To create a parenting plan in which both parents can reach an agreement is a great feat within itself. But when parents live hundreds or thousands of miles apart - whether it be in different areas of the U.S. or across the globe - things can get much more complicated. The good news is that there is no one-size-fits-all parenting plan that every family must adhere to, so you have a variety of options. With the help of an experienced family law attorney, you can customize a plan that accommodates your child's needs and each parent's preferences as a long-distance family.
In this guide, the Lento Law Firm will give you a rundown of important visitation and custody information that must be considered to devise a workable long-distance parenting plan.
Highlighting Potential Issues
With all there is to consider in a parenting plan, where do you begin? Identifying and figuring out ways to resolve key issues is a great start.
When couples separate or divorce, and one parent chooses to relocate, a number of significant issues are created for your family. Matters like travel time, schedules, custody, and visitation require different conversations for long-distance families than those required for parents who live in the same area. Since there are more hurdles to jump over in long-distance circumstances, it is imperative that the parenting plan is nothing less than thorough and intentional. Too much room for interpretation will result in misunderstanding, and that could lead you down a costly and time-consuming road to court. To avoid making this mistake, make sure your family plan addresses the following issues:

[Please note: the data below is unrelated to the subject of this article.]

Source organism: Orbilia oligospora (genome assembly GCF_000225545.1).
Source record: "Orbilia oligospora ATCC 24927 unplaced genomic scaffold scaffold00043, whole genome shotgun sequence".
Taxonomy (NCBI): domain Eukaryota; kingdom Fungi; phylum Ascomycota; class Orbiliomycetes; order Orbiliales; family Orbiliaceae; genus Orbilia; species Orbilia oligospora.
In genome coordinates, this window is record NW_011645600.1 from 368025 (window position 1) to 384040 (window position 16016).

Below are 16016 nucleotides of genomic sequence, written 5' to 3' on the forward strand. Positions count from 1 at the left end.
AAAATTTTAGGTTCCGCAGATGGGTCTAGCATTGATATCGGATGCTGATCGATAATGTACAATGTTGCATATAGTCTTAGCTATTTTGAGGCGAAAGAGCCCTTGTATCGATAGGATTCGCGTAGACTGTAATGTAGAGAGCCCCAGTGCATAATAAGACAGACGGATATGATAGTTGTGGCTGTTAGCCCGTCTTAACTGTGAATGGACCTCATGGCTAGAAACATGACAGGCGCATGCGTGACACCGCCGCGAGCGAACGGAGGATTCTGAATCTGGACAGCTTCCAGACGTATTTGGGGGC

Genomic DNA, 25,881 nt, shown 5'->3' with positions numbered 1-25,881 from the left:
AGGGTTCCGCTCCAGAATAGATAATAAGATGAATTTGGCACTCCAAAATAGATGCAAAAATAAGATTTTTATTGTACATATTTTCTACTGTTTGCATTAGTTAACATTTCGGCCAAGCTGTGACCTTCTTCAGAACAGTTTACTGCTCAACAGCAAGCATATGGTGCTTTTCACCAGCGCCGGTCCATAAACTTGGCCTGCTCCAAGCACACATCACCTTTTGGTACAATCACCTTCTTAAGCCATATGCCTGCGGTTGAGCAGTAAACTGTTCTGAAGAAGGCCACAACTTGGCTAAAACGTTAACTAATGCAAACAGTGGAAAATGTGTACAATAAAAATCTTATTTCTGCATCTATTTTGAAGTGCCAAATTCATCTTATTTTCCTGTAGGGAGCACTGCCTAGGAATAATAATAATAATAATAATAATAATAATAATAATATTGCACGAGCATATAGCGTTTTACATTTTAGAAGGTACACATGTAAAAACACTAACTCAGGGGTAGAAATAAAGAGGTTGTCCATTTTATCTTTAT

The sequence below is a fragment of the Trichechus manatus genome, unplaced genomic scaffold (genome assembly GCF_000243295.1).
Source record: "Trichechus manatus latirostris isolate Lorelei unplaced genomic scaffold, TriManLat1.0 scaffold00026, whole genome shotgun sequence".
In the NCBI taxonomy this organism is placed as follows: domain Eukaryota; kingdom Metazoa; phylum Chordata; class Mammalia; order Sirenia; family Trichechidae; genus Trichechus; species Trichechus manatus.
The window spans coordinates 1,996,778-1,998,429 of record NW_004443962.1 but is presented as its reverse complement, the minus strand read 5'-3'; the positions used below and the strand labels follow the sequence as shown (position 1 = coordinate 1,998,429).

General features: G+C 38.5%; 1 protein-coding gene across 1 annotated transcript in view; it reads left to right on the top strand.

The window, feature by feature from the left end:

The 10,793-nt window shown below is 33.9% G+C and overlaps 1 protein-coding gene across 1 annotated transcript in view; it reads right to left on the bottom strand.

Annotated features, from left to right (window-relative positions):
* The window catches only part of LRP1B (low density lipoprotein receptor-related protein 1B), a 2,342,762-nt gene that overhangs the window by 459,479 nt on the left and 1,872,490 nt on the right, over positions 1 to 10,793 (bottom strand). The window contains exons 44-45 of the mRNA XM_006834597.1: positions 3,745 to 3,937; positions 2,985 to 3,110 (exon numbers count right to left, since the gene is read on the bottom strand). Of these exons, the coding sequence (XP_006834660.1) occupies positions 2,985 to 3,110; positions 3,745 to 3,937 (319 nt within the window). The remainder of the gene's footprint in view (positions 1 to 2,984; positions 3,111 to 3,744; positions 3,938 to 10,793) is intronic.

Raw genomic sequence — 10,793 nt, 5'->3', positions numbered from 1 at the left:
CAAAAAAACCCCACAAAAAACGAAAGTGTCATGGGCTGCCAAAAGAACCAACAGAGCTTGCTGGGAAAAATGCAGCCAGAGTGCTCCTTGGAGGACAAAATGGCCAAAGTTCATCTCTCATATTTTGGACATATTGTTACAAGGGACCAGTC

Communication: Determine how the children will consistently communicate with their long-distance parent. Agree to carve out some time in your schedules and the children's schedules to have daily phone calls, weekly video chats, text messages, etc. to establish regular contact.
Travel expenses: Traveling is expensive. This is why it's important to be clear about how each of you will pay for transportation fees.
Travel arrangements: Once you decide how the trips will be paid for, you can make arrangements concerning when and how you'll travel. Will the children travel between parents, or will the distant parent do most of the traveling? Will you travel by bus, by car or by plane? All these details, no matter how small, should be included in your parenting plan.
Visitation boundaries and specifics: Once the visiting parent gets into town, how will the visitation be conducted. Perhaps the visiting parent will stay in the home with the children and the co-parent, or maybe you'll both make arrangements for the visiting parent to stay in a hotel or Airbnb. Whatever you choose, make sure this plan is established well ahead of time to avoid issues.
School: Children are in school for most of the year. Above all, if your children are grade-school aged, the parenting plan should accommodate all of their educational needs. For example, if a visiting parent is free to take off a week during the school year, it may not be feasible for the child to be out of school for that long. School should obviously be a major factor when making decisions and should be included in the parenting plan.
Get Started Today
Sharing parenting time is almost always difficult, even for the most amicable co-parents. This is why it's important to seek the advice of an experienced legal professional. Create a solid parenting plan with the help of New Jersey family law attorney Joseph D. Lento. Schedule a consultation today online or by phone at 888-535-3686.
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